Homes are selling fast in my area. How about yours?

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Looking out my window, it seems like the real estate crisis is over. But I know my view isn't the only one.

A house around the corner from mine in the Washington, D.C., suburbs went on the market at what I thought was a way too high price -- $100,000 more than a similar house sold for last year.

Darned if the new listing didn’t sell within a week.

And that wasn’t a one-off. All the Realtors I know are crazy-busy for the first time in two years.

What’s happening in my neighborhood is going on in some, but certainly not all, local markets, says Sam Khater, senior economist for CoreLogic, a Santa Ana, Calif., real estate data analytics firm that tracks repeat sales of the same homes over time.

He says D.C. home prices were up 0.2% in February, and 20 states saw home price increases compared to this time last year.

"We’ve seen slow improvement in home prices," he says. "The price decreases have gotten smaller over time. I’d expect we’re going to see a little more price decline in the fall and maybe the very early part of next winter, but we’re not far from the bottom."

The wild card in real estate prices is distressed sales -- foreclosed homes taken back by banks and short sales where banks let owners sell their homes for less than what they owe on the mortgages.

Bank-owned homes typically sell for about a third less than homes sold by homeowners, so they have a big influence on local home prices.

"When less foreclosures come on the market, that’s less downward pressure on home prices," Khater says. "When foreclosure levels are stable, then prices won’t change that much."

Lender Processing Services Inc., a Jacksonville, Fla., firm that helps lenders service mortgages, says new foreclosures were stable and repeat foreclosures dropped 8% between January and February.

But the experts who predict how many foreclosures are ahead see many more on the horizon.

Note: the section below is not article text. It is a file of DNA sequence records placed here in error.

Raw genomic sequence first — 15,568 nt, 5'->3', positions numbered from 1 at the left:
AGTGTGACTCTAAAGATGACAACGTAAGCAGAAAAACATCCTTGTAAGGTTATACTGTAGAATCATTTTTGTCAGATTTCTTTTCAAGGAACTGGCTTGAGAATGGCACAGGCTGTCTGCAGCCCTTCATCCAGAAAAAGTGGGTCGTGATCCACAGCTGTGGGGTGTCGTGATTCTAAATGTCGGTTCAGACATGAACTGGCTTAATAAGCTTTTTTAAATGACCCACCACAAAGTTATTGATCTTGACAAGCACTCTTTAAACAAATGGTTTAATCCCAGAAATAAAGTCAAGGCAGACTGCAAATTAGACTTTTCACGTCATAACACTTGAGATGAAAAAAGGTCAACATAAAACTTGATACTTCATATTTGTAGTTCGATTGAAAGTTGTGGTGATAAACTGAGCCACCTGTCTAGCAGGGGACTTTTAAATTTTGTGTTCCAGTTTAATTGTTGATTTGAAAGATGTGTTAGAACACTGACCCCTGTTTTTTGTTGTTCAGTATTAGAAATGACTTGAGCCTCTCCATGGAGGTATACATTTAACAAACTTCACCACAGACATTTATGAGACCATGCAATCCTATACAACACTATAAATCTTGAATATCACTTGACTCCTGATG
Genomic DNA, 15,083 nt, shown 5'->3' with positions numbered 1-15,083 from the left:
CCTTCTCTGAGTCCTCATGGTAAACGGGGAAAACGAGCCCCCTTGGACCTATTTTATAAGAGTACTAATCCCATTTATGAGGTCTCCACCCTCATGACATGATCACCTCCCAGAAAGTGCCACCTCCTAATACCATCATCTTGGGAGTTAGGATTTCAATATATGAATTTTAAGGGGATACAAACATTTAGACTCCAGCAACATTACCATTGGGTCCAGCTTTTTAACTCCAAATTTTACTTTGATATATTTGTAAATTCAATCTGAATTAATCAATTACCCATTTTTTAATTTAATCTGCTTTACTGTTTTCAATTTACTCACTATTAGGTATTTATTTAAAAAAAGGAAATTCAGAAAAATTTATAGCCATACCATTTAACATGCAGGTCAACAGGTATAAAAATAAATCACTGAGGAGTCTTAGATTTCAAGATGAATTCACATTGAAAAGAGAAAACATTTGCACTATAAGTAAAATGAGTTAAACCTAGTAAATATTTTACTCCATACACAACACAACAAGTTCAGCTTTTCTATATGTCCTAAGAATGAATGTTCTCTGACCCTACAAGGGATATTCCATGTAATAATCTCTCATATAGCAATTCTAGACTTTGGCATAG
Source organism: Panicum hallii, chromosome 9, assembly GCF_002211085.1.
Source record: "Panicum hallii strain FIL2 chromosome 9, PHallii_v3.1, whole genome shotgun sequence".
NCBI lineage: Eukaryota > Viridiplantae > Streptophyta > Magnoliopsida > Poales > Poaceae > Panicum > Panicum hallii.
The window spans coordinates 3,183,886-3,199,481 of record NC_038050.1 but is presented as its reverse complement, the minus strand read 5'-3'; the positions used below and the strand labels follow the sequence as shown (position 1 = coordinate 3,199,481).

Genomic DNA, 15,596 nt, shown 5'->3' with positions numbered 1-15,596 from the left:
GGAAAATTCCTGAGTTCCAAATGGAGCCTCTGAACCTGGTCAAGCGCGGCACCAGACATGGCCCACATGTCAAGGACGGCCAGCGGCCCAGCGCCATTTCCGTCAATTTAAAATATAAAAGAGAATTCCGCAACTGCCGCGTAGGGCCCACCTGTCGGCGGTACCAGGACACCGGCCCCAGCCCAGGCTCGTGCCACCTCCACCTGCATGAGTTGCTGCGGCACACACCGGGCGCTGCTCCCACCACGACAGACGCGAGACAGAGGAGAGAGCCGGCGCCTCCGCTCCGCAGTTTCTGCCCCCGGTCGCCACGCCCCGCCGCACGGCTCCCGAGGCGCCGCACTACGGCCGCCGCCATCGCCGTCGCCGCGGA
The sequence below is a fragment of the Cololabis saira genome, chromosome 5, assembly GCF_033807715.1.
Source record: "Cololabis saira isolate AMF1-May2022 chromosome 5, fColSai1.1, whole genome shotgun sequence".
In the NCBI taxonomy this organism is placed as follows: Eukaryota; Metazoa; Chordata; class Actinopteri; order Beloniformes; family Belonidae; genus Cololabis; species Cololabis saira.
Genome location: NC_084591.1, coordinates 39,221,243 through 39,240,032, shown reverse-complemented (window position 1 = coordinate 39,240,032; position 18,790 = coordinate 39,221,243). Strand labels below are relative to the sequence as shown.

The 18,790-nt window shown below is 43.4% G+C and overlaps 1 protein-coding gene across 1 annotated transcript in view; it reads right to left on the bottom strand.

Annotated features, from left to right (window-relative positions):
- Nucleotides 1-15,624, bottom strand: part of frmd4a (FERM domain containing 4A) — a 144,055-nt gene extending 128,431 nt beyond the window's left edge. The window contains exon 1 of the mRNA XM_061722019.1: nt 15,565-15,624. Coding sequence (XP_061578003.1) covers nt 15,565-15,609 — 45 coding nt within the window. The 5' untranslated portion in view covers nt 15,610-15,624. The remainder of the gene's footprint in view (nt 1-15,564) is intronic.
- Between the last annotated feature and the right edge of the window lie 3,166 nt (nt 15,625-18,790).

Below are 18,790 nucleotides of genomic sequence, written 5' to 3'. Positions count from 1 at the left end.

When they count the seriously delinquent homeowners and the foreclosed homes lenders have taken back but not yet put up for sale, they come up with different estimates for what’s called "shadow inventory."

"The shadow inventory remains persistent, even though many other metrics of the housing market show signs of improvement," says Anand Nallathambi, president and CEO of CoreLogic.

And neighborhood activists working in central cities believe banks, which had considerably slowed their foreclosure activity in 2011, will begin to send a wave of new foreclosed homes onto the market following the $26 billion mortgage settlement, which freed big lenders from some of their past mortgage misdeeds.

Such a market flood will cause home prices to fall further.

But real estate is a local game, so where you live matters.

Florida, California and Illinois account for more than a third of the shadow inventory.

The top six states, which would also include New York, Texas and New Jersey, account for half of the shadow inventory, CoreLogic data show.

Foreclosures also hit poor neighborhoods harder than wealthy ones. Foreclosure shadow inventory is concentrated in the $100,000 and $125,000 home market. For loans with balances of $75,000 or less, the shadow is still growing and is up 3% from a year ago, CoreLogic says.

The take-home message may be that if you, like me, live in a mid-century modest home in an area where the job market is reasonably robust, the worst might be behind you.

If you’re in a low-income neighborhood in a state where the court system is constipated by foreclosure cases and the job market is still depressed, it ain’t over yet.

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